Many of you are probably already well-acquainted--although I first stumbled upon TED videos last year via some clever friends on Facebook, the group has been in existence since 1984. The non-profit began as a conference designed to bring together thinkers from the fields of technology, entertainment, and design, and has since mushroomed into a powerful forum for forward thinking ideas on everything from gaming to public health. In addition to annual and traveling conferences, they've also begun awarding a TED prize, which this year went to Jamie Oliver for his work in promoting healthy eating and preventing obesity. You can watch his acceptance speech here. The fact that they chose the food-oriented work of a chef as this years winner speaks to the urgent need to change our current food systems, from kitchen counter to factory farm. And the importance of this discussion is represented in numerous videos on the site, covering topics ranging from sustainable seafood to world hunger. Hence, my new favorite lunch buddy, and one I highly recommend you get to know.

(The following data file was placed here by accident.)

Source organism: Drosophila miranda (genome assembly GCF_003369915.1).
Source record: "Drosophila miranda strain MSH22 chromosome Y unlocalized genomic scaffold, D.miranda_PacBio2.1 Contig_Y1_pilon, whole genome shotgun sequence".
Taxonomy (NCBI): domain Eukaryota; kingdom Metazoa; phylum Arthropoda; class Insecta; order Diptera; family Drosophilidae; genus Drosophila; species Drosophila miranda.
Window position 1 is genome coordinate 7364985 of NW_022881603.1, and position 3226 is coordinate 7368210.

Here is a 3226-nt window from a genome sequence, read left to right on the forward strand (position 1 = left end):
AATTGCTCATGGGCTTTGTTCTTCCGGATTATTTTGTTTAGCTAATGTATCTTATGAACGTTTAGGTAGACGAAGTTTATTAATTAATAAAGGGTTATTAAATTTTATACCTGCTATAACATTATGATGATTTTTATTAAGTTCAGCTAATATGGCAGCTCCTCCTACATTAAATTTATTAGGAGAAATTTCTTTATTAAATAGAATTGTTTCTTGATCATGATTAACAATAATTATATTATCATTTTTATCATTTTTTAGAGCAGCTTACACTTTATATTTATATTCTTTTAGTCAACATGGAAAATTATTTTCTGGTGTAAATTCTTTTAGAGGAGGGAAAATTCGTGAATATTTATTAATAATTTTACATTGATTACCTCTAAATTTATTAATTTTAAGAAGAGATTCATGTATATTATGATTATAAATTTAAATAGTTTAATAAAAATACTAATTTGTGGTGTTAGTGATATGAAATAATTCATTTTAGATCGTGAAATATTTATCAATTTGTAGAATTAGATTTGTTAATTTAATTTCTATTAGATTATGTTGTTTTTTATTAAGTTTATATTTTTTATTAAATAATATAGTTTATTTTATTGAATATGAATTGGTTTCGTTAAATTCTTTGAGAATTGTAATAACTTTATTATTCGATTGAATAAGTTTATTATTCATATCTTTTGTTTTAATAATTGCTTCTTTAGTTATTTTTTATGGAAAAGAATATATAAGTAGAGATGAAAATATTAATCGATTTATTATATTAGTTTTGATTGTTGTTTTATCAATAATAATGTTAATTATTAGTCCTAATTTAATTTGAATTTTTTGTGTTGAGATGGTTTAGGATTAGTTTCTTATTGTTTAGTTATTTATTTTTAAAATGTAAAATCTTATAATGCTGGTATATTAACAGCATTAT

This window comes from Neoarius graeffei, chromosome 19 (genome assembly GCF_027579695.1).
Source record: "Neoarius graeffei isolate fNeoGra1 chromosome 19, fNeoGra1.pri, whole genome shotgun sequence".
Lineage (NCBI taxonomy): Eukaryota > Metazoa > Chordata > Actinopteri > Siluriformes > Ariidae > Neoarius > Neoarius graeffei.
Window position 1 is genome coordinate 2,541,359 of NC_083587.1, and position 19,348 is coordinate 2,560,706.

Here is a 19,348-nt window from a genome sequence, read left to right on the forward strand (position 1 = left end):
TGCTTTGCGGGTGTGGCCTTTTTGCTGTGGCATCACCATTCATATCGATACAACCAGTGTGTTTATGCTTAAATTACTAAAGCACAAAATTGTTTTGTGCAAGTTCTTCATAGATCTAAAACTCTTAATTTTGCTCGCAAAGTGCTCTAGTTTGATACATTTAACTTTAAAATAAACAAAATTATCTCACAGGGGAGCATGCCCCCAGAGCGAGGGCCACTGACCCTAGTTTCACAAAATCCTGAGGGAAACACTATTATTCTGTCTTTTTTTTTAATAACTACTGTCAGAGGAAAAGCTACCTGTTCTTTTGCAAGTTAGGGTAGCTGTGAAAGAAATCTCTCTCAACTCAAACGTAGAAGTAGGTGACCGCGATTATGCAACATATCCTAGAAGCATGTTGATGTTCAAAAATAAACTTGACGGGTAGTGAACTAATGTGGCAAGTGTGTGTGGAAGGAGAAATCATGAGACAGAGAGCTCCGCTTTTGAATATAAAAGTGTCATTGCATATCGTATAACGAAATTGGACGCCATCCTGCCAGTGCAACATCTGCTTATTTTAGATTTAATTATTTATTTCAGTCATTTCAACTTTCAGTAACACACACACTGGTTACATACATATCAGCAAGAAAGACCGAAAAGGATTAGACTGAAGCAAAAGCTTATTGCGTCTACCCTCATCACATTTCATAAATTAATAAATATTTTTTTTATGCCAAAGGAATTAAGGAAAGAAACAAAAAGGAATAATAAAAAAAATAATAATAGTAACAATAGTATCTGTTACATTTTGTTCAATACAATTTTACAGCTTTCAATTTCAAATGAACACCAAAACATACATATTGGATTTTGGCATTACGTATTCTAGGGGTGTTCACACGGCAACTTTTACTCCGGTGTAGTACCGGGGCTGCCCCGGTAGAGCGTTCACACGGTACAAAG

Today, I watched a thoughtful and moving talk by Cary Fowler, Executive Director of the Global Crop Diversity Trust, on the importance of preserving biodiversity in our agricultural systems. It's heartbreaking to hear how much we've already lost on this front, but it's heartening to learn that people in the world are crossing borders (thank you Norway) and truly taking care of business to ensure that we don't wind up facing starvation on a global scale. At just 17 minutes long, it's a more than worthwhile investment of your lunchtime. You can watch below or visit www.ted.com and search for other ideas that might float your lunchtime boat. Bon apetit!